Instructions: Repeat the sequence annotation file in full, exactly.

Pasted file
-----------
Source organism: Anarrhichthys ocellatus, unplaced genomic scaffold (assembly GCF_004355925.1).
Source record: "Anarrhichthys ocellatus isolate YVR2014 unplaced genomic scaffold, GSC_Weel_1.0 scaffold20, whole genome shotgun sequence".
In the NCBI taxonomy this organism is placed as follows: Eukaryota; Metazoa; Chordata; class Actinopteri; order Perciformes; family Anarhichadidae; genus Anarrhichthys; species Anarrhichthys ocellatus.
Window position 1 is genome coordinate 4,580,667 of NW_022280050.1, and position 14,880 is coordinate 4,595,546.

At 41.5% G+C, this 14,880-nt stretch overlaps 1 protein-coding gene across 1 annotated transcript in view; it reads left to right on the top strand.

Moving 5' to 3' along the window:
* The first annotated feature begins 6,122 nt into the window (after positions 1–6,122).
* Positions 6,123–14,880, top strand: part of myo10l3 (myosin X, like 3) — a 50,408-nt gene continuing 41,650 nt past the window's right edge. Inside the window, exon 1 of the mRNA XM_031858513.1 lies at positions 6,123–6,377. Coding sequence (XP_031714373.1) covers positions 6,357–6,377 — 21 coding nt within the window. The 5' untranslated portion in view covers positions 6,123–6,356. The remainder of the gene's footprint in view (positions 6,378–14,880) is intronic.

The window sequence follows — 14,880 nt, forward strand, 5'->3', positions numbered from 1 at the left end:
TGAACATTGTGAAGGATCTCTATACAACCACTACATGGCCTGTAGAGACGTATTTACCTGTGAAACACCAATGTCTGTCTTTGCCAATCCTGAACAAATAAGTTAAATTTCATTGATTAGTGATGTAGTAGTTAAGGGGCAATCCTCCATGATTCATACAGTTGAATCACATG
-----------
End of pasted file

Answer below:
Source organism: Anarrhichthys ocellatus, unplaced genomic scaffold (assembly GCF_004355925.1).
Source record: "Anarrhichthys ocellatus isolate YVR2014 unplaced genomic scaffold, GSC_Weel_1.0 scaffold20, whole genome shotgun sequence".
In the NCBI taxonomy this organism is placed as follows: Eukaryota; Metazoa; Chordata; class Actinopteri; order Perciformes; family Anarhichadidae; genus Anarrhichthys; species Anarrhichthys ocellatus.
Window position 1 is genome coordinate 4,580,667 of NW_022280050.1, and position 14,880 is coordinate 4,595,546.

At 41.5% G+C, this 14,880-nt stretch overlaps 1 protein-coding gene across 1 annotated transcript in view; it reads left to right on the top strand.

Moving 5' to 3' along the window:
* The first annotated feature begins 6,122 nt into the window (after positions 1–6,122).
* Positions 6,123–14,880, top strand: part of myo10l3 (myosin X, like 3) — a 50,408-nt gene continuing 41,650 nt past the window's right edge. Inside the window, exon 1 of the mRNA XM_031858513.1 lies at positions 6,123–6,377. Coding sequence (XP_031714373.1) covers positions 6,357–6,377 — 21 coding nt within the window. The 5' untranslated portion in view covers positions 6,123–6,356. The remainder of the gene's footprint in view (positions 6,378–14,880) is intronic.

The window sequence follows — 14,880 nt, forward strand, 5'->3', positions numbered from 1 at the left end:
TGAACATTGTGAAGGATCTCTATACAACCACTACATGGCCTGTAGAGACGTATTTACCTGTGAAACACCAATGTCTGTCTTTGCCAATCCTGAACAAATAAGTTAAATTTCATTGATTAGTGATGTAGTAGTTAAGGGGCAATCCTCCATGATTCATACAGTTGAATCACATG